The importance of the architecture (also for the genome)

2019 edition

Mireia Ramos-Muntada

Genomic disorders are human diseases caused by DNA reorganizations leading to a gain, loss or alteration of dosage-sensitive genes. Usually, these disorders involve unstable chromosome regions, originate during gametogenesis and are due to non-faithful meiotic recombination processes (Non-Allelic Homologous Recombination ÔÇô NAHR). Unstable chromosome regions involved in genome disorders are usually flanked by several blocks of Low Copy Repeats (LCRs). LCRs containing highly similar duplicated sequences and they play an important role in NAHR as their greatly homology promote these events.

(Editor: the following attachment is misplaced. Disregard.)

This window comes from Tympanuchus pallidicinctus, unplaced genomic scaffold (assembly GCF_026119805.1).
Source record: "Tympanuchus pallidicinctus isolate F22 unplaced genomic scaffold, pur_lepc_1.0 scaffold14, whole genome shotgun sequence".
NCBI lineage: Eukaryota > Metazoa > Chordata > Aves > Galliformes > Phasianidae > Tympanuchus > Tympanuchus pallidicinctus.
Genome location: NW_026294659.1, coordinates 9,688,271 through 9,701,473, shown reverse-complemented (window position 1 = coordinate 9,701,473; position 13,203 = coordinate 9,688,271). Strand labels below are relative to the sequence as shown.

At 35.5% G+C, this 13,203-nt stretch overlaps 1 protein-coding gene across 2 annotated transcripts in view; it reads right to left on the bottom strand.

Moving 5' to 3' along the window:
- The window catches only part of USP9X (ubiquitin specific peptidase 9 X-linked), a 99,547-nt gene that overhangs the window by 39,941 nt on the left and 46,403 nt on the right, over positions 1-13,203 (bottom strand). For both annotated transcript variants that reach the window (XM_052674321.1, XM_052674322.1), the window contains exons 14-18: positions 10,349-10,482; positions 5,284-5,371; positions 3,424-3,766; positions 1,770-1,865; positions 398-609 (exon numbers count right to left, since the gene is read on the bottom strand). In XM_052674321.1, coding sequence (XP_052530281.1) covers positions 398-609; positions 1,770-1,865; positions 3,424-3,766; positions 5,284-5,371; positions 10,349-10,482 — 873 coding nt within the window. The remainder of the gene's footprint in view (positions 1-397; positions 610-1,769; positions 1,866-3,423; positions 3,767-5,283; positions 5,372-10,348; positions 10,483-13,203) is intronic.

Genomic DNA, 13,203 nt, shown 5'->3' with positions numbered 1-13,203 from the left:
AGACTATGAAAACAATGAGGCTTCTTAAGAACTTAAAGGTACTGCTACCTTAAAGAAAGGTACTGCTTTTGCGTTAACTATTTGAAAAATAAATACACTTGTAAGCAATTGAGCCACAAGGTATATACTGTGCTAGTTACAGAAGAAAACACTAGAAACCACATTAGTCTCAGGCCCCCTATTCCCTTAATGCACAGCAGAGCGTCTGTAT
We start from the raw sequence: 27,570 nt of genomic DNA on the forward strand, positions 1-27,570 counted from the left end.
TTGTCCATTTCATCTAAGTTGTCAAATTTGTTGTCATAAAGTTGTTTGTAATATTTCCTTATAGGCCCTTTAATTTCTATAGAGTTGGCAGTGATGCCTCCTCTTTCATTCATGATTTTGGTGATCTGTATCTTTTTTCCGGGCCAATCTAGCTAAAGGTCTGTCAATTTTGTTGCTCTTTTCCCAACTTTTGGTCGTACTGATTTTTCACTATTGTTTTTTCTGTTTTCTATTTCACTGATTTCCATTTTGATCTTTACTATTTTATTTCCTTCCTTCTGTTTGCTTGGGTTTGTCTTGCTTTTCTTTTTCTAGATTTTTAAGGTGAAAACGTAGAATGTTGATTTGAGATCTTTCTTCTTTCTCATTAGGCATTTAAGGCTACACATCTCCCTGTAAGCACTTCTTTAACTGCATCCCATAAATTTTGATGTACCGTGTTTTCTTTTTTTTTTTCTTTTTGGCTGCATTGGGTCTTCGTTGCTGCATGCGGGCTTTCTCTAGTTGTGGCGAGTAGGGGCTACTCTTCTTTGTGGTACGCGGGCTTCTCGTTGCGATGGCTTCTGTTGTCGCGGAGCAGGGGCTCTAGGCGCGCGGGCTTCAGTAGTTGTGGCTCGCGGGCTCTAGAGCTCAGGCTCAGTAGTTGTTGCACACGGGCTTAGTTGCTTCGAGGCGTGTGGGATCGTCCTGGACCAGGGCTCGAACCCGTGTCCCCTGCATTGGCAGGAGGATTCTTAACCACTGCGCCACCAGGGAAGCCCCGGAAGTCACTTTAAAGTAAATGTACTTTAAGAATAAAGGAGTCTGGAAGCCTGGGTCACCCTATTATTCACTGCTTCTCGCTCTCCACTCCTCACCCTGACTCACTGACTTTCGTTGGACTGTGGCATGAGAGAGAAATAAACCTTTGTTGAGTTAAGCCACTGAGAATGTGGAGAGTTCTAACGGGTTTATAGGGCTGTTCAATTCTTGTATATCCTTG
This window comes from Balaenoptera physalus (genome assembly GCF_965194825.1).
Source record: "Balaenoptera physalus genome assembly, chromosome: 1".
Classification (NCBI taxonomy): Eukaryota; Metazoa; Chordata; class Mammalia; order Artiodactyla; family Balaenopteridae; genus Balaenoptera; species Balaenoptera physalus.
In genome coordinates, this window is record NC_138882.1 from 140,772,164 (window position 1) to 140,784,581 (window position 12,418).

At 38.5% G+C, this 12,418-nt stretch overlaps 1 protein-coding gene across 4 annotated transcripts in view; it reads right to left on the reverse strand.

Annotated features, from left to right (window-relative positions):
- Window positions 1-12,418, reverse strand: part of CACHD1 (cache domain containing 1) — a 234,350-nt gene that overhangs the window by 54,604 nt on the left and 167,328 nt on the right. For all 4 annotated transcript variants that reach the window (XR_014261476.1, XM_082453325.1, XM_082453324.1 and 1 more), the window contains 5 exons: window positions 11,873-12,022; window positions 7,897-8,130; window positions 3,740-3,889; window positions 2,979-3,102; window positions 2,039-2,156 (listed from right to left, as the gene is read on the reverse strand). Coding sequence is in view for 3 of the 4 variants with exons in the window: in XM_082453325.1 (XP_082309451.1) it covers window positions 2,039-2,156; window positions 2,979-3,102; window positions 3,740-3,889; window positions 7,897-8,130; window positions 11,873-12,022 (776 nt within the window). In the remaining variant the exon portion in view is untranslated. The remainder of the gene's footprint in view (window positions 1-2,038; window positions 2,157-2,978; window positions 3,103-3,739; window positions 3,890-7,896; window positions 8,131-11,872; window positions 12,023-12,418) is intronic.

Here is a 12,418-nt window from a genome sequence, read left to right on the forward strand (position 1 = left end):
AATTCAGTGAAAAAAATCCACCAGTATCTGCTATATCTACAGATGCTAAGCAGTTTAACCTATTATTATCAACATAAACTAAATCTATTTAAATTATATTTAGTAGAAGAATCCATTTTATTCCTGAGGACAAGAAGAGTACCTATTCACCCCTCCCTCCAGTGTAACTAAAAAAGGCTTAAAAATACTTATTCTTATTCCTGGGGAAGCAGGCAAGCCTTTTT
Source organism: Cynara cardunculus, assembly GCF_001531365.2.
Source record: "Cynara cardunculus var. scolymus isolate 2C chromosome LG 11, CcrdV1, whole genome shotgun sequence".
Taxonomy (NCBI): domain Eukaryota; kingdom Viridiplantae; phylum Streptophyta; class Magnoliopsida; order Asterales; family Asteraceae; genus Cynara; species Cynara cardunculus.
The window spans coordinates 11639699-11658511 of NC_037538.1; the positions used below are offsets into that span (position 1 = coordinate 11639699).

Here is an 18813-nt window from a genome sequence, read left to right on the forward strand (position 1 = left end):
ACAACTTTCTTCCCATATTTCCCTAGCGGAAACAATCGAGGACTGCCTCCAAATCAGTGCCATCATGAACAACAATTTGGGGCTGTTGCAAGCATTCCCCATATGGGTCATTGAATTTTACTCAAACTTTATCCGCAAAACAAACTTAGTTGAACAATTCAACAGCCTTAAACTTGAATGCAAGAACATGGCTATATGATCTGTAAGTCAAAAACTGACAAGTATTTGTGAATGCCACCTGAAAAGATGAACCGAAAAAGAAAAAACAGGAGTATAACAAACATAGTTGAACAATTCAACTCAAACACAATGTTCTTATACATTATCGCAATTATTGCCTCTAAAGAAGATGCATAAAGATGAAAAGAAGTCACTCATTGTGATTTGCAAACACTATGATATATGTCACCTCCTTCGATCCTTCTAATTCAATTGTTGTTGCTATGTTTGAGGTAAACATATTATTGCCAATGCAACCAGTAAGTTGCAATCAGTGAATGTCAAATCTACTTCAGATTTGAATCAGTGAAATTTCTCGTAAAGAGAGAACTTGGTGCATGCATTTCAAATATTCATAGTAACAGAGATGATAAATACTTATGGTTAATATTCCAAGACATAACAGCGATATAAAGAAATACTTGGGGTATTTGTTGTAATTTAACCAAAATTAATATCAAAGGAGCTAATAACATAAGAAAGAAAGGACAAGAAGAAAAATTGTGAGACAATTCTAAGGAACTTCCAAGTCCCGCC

One of these events, loss of genetic material, causes 22q11.2 deletion syndrome (22q11.2DS), also known as DiGeorge/Velocardiofacial syndrome (DG/VCFS). It is one of the most frequent human genomic disorder occurring in 1/4000 live births, and it is caused by deletions of genes from the region q11.2 of chromosome 22, which contains eight LCRs. It has been reported that in 90% of the affected individuals the deletions have arisen the novo. We have focused our investigation to analyse genetic factors that could influence NAHR events and allow to identify individuals at risk for fathering children with reorganizations involving this region. Our final goal is to extrapolate our findings to other chromosomal entities with similar genomic architectures that are implicated in other genomic disorders.